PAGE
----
GSK Forms New HIV Company with UNC
GlaxoSmithKline (GSK) and the University of North Carolina (UNC) at Chapel Hill have announced the creation of a dedicated HIV Cure center and a jointly owned new company that will focus on discovering a cure for HIV/AIDS. The public-private partnership seeks to redefine the traditional way of conducting research and create a new model for drug development.
The HIV Cure center will be located on the UNC-Chapel Hill campus and will focus exclusively on finding a cure for HIV/AIDS. The new company, Qura Therapeutics, will handle the business side of the partnership, including intellectual property, commercialization, manufacturing, and governance. Together, the HIV Cure center and Qura Therapeutics will serve as a catalyst for additional partners and public funding that will likely be needed to eradicate HIV worldwide.
UNC-Chapel Hill and GSK will focus on the latest scientific approaches to curing HIV, including a research approach toward an HIV cure, sometimes called “shock and kill.” This approach seeks to reveal the hidden virus that persists in people with HIV infection despite successful drug therapy, and augment the patient's immune system to clear these last traces of the virus and infected cells. Part of this new paradigm was first tested at UNC-Chapel Hill, and in 2012 a team led by UNC-Chapel Hill researchers demonstrated that latent HIV might be unmasked by new therapies. Recently, researchers at the university received US Food and Drug Administration approval for a study in HIV-positive volunteers to combine this technique and an immune-boosting strategy.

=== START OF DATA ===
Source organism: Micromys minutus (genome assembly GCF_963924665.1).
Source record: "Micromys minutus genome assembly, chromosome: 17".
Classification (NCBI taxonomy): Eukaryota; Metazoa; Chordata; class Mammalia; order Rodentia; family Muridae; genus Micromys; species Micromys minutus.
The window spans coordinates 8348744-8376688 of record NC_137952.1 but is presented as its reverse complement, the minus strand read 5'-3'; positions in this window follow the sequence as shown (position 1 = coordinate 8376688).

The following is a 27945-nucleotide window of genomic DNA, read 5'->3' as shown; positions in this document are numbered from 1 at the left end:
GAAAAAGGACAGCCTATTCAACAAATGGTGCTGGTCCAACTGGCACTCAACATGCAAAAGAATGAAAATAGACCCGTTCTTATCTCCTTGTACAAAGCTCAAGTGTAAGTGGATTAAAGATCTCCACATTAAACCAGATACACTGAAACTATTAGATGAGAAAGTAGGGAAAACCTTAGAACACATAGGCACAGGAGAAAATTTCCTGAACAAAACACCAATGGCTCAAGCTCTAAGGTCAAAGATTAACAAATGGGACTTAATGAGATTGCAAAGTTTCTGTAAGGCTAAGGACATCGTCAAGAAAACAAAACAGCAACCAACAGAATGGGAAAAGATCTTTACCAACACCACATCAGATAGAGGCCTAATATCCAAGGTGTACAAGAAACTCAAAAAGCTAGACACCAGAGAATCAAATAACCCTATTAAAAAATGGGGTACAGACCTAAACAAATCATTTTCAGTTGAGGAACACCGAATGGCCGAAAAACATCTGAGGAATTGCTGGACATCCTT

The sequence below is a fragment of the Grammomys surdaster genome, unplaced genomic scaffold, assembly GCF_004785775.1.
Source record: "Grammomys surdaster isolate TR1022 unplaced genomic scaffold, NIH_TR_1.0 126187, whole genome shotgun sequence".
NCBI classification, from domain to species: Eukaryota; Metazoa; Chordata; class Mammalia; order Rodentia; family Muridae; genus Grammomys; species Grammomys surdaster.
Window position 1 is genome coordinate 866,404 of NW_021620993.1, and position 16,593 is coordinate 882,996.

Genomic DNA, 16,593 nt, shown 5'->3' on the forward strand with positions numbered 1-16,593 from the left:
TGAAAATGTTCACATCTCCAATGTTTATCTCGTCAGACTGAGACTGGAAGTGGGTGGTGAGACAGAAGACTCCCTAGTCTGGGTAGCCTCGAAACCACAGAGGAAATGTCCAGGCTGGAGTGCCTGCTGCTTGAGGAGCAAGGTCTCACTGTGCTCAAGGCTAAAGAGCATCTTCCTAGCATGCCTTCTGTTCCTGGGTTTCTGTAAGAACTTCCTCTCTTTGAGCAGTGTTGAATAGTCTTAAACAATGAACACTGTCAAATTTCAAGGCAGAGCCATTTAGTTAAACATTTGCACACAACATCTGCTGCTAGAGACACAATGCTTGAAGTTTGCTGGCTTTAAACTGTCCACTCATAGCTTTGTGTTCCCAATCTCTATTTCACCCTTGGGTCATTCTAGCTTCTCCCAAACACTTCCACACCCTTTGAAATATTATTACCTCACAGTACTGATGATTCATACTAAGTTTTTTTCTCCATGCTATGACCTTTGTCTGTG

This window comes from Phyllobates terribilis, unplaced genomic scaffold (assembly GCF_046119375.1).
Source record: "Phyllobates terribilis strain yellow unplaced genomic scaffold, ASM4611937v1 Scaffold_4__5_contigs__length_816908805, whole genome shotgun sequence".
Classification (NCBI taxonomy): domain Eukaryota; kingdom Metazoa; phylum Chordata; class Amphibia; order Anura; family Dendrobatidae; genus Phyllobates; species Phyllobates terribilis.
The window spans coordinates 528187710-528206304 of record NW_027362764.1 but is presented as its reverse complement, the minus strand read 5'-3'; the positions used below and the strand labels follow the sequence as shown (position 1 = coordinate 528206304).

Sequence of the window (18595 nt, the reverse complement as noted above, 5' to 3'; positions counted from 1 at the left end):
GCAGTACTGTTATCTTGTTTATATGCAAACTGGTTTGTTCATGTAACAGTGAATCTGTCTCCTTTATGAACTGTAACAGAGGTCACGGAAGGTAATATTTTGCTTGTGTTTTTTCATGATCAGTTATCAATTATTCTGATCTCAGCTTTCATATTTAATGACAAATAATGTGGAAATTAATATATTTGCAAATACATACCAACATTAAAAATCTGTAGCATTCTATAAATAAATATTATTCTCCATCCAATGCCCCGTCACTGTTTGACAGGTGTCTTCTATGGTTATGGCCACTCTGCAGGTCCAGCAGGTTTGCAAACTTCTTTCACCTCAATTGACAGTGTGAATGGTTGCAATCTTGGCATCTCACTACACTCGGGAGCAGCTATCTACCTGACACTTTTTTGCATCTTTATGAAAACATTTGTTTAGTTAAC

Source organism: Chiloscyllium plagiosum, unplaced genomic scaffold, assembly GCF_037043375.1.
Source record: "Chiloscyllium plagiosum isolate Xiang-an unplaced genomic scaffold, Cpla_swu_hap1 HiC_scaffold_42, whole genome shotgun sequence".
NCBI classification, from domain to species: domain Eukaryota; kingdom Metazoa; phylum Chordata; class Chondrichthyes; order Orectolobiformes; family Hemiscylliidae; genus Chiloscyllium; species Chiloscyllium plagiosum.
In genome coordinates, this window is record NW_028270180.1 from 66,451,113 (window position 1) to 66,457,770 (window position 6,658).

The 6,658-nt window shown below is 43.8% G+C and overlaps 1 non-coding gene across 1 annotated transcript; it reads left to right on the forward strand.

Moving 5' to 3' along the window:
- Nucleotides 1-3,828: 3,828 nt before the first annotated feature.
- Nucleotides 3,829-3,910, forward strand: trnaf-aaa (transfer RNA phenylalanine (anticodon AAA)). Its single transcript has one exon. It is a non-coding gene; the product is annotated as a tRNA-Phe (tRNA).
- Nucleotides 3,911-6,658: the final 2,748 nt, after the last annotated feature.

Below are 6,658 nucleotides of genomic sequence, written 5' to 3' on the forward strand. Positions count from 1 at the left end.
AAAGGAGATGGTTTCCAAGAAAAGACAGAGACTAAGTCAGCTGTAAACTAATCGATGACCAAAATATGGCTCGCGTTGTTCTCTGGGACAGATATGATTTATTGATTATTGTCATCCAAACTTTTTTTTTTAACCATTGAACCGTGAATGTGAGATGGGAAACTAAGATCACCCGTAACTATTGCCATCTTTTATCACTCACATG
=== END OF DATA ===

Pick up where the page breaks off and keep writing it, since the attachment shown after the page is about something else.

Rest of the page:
Through the new company, GSK will invest $4 million per year for five years to fund the initial HIV Cure center research plan, and a small research team from GSK will move to Chapel Hill to be co-located with UNC researchers. The university will provide laboratory space on its medical campus for the HIV Cure center and the new company. GSK will be contributing its expertise and know-how in medicines discovery, development and manufacturing, and UNC-Chapel Hill will bring to the table its research and translational medicine capabilities, talent, as well as access to patients and funding.
GSK's investment in the HIV Cure center is separate from its investment in the discovery of novel antiretroviral (ARV) therapies in support of ViiV Healthcare, a global specialist HIV company owned by GSK, Pfizer and Shionogi. GSK's HIV Discovery Performance Unit will continue its work on new ARVs in the Research Triangle Park area of North Carolina. ViiV has significant clinical expertise and will play an advisory role to the HIV Cure center and Qura Therapeutics.
In its first-quarter earnings results, GSK announced that it would not seek an initial public offering of its minority stake in ViiV Healthcare based on positive first quarter performance and outlook. GSK had announced it 2014 that it was considering an IPO of its minority stake in Viiv Healthcare.